Buy: [amazon]

Ninefox Gambit by Yoon Ha Lee
I read Ninefox gambit as part of the 2017 Hugo awards read-a-thon. It is an intriguing and enjoyable story, set in a cleverly build fictional universe.
The hexarcate is at risk: the Fortress of Scattered Needles has fallen in the hand of the heretics. Kel Cheris is selected to retake it, and her rank elevated to the one of general. Cheris’s best hope is to ally with the immortal disgraced tactician Shuos Jedao, the one that has never lost a battle before being imprisoned after he went mad in his first life and massacred two armies, one of them his own. Cheris must decide how far she can trust Jedao, because she might be his next victim.
I am looking forward reading the rest of the trilogy.
Hugo worthy? Yes.
Was it part of a slate? No
Buy: [Amazon]

A Closed and Common Orbit by Becky Chambers
I loved the first book of this series, The Long Way to a Small, Angry Planet, and I was eager to read its sequel, i.e. this book. I was expecting more of the same: same crew, similar plot-line. I was quite pleased to see that the author decided to go in a very different direction: this book can be pretty much read as a stand-alone novel, and it focuses on side characters than briefly appear in the previous book. The tone of the book is very different as well: the tones of this book are darker, and the themes more complex and deep. The book is the story of three women: Sidra, that was once a ship’s artificial intelligence, and that recently acquired (illegally) a body, Pepper, a genetically modified human that was created to work as a slave, and Owl, another ship AI that raise the young Pepper once she escaped from the labor camp. The story is told in two separate timelines. In the first we follow the young pepper, escaped from the labor camp, as she makes sense of a new world with the help of Owl. In the second we follow Sidra, as a recently born AI, trusted into an artificial body, trying to make sense of a world that is quite different from the one she was programmed to live in, with the help of Pepper. The two stories develop symmetrically in parallel, toward a rewarding conclusion. I am looking forward reading more books set in this fictional world.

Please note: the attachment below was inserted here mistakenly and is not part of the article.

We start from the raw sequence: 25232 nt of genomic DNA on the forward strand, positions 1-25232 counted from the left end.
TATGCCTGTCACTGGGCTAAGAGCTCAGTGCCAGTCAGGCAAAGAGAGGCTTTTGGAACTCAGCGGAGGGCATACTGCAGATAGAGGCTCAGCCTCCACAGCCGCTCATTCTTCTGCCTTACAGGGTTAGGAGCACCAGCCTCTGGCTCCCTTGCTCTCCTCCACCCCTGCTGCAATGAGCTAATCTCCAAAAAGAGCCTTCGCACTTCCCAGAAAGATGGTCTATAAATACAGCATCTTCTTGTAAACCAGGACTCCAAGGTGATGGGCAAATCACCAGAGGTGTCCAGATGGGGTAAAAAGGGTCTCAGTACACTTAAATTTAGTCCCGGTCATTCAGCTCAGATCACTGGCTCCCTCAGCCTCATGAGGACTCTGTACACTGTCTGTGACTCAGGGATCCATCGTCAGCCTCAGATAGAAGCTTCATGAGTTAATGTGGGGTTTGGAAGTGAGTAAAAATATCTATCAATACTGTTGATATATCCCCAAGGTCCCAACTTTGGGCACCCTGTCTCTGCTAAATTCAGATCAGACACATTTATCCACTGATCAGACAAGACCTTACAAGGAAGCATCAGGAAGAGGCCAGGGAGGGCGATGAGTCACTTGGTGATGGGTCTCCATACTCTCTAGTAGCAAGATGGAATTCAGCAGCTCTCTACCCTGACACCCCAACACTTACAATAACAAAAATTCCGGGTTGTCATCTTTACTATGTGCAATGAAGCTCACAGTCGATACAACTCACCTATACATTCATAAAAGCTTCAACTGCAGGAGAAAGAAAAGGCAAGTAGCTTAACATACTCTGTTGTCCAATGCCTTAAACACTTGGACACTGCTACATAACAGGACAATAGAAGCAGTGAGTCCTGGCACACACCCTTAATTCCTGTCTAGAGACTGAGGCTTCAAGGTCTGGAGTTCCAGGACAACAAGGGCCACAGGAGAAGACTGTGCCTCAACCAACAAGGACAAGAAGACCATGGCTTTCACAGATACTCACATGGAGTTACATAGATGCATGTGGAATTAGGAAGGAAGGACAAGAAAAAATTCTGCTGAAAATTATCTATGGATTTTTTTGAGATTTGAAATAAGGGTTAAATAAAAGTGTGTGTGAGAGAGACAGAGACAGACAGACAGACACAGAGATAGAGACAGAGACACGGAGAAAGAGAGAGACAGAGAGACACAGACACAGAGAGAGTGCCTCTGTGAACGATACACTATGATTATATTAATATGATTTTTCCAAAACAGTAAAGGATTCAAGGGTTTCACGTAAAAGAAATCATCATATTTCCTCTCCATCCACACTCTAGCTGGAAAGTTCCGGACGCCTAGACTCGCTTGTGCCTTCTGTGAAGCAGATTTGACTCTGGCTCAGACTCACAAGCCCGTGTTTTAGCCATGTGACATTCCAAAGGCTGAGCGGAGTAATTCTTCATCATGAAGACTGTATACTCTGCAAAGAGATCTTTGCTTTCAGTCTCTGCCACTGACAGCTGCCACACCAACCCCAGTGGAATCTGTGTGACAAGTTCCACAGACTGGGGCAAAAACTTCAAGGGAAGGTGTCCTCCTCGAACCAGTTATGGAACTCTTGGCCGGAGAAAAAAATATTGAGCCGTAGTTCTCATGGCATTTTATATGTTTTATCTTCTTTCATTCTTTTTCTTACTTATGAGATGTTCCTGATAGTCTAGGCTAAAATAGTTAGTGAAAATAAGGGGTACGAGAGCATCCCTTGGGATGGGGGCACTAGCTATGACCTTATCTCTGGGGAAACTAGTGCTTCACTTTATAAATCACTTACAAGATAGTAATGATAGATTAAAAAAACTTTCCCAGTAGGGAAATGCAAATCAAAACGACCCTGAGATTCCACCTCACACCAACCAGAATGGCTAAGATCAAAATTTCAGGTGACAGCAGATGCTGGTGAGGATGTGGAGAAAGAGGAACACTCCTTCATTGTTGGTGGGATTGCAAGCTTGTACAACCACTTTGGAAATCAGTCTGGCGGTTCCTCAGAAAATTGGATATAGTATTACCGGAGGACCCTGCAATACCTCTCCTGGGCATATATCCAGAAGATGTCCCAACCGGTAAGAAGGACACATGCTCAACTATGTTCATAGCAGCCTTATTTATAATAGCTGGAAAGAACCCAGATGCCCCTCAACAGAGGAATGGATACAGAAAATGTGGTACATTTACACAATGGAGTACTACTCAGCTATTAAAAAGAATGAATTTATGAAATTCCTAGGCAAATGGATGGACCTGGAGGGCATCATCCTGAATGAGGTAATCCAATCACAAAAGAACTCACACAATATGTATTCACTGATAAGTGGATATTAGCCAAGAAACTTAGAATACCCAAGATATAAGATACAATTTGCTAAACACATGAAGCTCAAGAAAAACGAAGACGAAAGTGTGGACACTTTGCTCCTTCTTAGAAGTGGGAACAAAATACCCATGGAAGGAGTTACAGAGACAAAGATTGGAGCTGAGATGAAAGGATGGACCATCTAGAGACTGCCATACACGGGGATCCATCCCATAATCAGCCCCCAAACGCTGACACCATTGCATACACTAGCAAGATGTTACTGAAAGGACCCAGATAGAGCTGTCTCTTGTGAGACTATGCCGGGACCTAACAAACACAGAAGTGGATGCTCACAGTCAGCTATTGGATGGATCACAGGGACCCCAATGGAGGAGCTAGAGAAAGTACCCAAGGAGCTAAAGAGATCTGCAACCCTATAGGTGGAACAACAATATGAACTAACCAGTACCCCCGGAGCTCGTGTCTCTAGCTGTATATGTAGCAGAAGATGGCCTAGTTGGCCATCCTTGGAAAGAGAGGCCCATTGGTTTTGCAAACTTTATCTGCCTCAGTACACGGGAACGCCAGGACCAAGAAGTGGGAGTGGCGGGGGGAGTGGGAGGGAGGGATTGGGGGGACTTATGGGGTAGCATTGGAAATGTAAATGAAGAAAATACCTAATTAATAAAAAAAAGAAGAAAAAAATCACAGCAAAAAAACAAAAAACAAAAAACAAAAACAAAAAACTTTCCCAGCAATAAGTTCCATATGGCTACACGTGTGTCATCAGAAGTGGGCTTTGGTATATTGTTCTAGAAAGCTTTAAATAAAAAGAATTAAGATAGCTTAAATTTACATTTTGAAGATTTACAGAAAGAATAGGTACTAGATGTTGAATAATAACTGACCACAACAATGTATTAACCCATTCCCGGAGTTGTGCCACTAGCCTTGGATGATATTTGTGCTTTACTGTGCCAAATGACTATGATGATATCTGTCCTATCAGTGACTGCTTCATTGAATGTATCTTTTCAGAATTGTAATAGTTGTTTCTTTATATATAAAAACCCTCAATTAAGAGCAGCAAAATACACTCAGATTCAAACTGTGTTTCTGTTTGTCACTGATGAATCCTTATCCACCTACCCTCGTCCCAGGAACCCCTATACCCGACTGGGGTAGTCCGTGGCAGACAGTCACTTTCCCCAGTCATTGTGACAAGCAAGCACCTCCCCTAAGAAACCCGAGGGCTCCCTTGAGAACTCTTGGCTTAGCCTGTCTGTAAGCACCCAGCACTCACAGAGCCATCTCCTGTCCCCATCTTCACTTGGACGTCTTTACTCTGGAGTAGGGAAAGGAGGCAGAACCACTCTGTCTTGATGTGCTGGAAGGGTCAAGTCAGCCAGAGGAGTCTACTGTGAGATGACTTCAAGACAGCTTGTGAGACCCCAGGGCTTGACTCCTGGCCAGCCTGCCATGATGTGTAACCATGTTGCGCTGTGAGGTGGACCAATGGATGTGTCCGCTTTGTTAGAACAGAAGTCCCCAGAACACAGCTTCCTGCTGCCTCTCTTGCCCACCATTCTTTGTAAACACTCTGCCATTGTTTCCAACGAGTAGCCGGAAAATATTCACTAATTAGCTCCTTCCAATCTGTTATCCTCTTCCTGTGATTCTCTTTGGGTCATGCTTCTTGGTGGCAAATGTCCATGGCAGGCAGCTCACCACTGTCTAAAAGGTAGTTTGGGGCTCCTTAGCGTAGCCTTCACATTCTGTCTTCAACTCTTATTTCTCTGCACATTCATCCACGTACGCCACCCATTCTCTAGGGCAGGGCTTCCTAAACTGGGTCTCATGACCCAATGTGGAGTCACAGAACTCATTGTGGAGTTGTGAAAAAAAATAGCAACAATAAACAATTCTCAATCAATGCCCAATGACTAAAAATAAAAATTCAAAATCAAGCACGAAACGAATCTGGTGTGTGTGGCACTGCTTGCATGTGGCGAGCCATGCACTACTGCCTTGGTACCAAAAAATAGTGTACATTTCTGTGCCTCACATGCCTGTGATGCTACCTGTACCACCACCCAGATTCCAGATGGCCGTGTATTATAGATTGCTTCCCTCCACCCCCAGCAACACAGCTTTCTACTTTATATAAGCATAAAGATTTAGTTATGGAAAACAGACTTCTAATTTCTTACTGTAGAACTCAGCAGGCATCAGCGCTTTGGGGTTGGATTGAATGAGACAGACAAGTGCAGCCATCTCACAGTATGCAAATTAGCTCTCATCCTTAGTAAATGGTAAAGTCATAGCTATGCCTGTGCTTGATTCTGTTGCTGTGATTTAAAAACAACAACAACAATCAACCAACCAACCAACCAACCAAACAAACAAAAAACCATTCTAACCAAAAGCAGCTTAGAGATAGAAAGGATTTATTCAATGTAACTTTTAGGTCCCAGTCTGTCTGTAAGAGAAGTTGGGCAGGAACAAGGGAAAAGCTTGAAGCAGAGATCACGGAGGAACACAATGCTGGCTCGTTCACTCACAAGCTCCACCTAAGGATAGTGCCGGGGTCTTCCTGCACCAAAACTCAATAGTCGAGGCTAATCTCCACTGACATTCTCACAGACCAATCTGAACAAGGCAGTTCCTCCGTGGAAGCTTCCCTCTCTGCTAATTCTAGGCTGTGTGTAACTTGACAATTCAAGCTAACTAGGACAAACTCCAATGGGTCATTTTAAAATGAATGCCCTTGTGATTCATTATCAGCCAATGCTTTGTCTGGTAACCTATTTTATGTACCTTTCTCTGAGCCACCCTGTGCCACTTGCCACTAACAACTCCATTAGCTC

Hugo worthy? Yes.
Was it part of a slate? No
Buy: [Amazon]

Too Like the Lightning by Ada Palmer
I read this as part of the Hugo Award finalist reading marathon, and it has been, so far, the most unusual and original entry. When I started it, I thought it was a very confusing, hand to follow, and pretentious book. As I continued reading it, my opinion drastically changed: the world building is breath taking in its complexity and scope, the complex plot is as full of intrigue as Martin’s Game of Thrones, and the characters are multi faceted and definitely unusual.
Many other readers hated the old style English used by the author, but it was quite cosmetic, it does not impact the readability of the book, and it did not bother me. The part that I believe did not work out well is the attempt of the author of breaking gender stereotypes (in my opinion the stereotype end up being reinforced instead): this series story is set in a future where society and language is gender neutral, but the narrator assigns female pronouns to nurturing characters, and male pronouns to more aggressive ones.
The plot is very complex, and it is hard to say much without spoiling some of the plot twists. I will just say that the story is set in a future society where countries are no longer defined by geographical boundaries thanks to the availability of fast and affordable travel options. People can now elect which country they belong to, based on their political believes. But the intrigues between these new countries are as complex as the one in the European kingdoms few centuries ago. After long religious wars, the public practice of religion has been outlawed, its discussion kept private with sensayers, spiritual counselors.
Nested in political and family intrigues the book also offers tons of 18th century philosophy… that while it is not my favorite topic, it does add some interesting color to the story.
Hugo worthy? Yes.
Was it part of a slate? No
Buy: [Amazon]

Relevant links

1 thought on “The Hugo Awards 2017 Finalists: Best Novels

  1. Pingback: Pixel Scroll 6/25/17 One Click, My Bonny Pixel, I’m After A Scroll Tonight | File 770

Leave a Reply

Your email address will not be published. Required fields are marked *